The oil spill is an alarming example of how Americans turn a blind eye to catastrophic environmental events. Conservatives’ flippant dismissal of environmental anxiety continues to prevail in most of the public opinion. This is evidenced by the startling lack of outcry with the (continuous) oil spill. It’s agonizing, but true: most people simply are not fully informed or agitated about the spill, the feeble government response, or the misrepresentations on the part of BP about exactly how much is spilling daily.
Today is the 35th day oil has flowed into the Gulf.
The fate of one of our most important, productive ecological centers is darkening, and the damage is increasing every day. Bob Herbert writes in The New York Times:
The vast, sprawling coastal marshes of Louisiana, where the Mississippi River drains into the gulf, are among the finest natural resources to be found anywhere in the world. And they are a positively crucial resource for America. Think shrimp estuaries and bird rookeries and oyster fishing grounds. These wetlands are one of the nation’s most abundant sources of seafood. And they are indispensable when it comes to the nation’s bird population. Most of the migratory ducks and geese in the United States spend time in the Louisiana wetlands as they travel to and from Latin America.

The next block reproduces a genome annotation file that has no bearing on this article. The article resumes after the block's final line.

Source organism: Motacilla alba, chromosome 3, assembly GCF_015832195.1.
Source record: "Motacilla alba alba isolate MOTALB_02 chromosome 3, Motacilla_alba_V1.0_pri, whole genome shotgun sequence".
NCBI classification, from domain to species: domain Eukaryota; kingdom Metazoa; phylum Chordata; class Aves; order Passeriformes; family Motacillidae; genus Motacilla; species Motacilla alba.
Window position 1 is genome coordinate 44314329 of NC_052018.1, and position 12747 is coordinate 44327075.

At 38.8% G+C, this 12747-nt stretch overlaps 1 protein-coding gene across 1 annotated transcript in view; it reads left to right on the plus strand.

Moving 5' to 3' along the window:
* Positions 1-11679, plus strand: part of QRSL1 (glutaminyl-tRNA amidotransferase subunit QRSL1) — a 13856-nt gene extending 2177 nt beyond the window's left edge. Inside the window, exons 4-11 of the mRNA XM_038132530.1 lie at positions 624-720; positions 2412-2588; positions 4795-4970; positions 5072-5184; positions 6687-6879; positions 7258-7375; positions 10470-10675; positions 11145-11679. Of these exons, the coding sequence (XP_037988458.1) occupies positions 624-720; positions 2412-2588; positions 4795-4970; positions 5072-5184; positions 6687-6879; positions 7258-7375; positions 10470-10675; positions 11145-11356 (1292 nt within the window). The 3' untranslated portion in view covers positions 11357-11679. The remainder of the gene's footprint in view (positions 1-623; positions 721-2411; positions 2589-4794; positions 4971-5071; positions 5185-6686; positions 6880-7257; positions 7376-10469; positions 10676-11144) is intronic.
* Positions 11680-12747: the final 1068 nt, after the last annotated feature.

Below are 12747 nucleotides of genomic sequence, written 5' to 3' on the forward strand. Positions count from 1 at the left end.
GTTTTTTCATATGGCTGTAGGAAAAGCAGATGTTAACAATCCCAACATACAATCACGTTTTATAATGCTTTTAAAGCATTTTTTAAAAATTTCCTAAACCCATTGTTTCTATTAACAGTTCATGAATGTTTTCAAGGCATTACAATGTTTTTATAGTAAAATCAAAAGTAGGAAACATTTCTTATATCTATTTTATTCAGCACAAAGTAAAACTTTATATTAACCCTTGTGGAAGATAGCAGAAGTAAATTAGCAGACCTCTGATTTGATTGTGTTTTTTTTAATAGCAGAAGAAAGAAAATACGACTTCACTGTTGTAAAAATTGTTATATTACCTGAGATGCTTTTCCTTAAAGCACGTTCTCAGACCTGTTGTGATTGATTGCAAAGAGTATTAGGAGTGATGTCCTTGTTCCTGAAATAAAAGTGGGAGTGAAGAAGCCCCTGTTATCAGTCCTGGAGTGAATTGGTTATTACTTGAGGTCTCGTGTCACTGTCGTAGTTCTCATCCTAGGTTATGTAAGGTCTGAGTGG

BP is a very large international corporation, now responsible for one of the US’s worst environmental disasters, and it is responding in an utterly irresponsible manner. It has not shed light on the real quantities of oil we’re dealing with. No one at BP claims to be informed enough to make an accurate assessment of the amount of oil, even though they’re the best equipped of anyone to judge this. Doing so is presumably much easier guesswork than they’d have us think, especially now that they’ve been recently siphoning (they claim 20 percent of) the oil leakage.
Sarabeth Guthberg, writing at 1115.org, relays an embarrassing quote about this siphoning, clearly showing BP’s deliberate misrepresentation:
BP had stuck by its first estimate that some 5,000 barrels, or 210,000 gallons, a day of oil was leaking from the well – despite claims from several experts the real figure was at least 10 times higher. But BP spokesman Mark Proegler told news agency AFP on Thursday: “Now that we are collecting 5,000 barrels a day, it might be a little more than that."
A little more? Fucking unbelievable.
Independent scientists offer startling estimates; Steven Werely, on NPR, said as much as 70,000 barrels could be leaking daily (vs. BP’s original 5000)—which is 2,940,000 gallons per day. What’s also upsetting is the debate over the issue in the Senate: Republicans, who recently opposed bailouts of any kind, are now defending BP’s right to not pay for the damages. The vaguely green public image of BP is completely shattered at this point. Its continual efforts to appear greener were dismissed, with a nomination for the 2008 Greenwash Awards for companies who fail to appear green.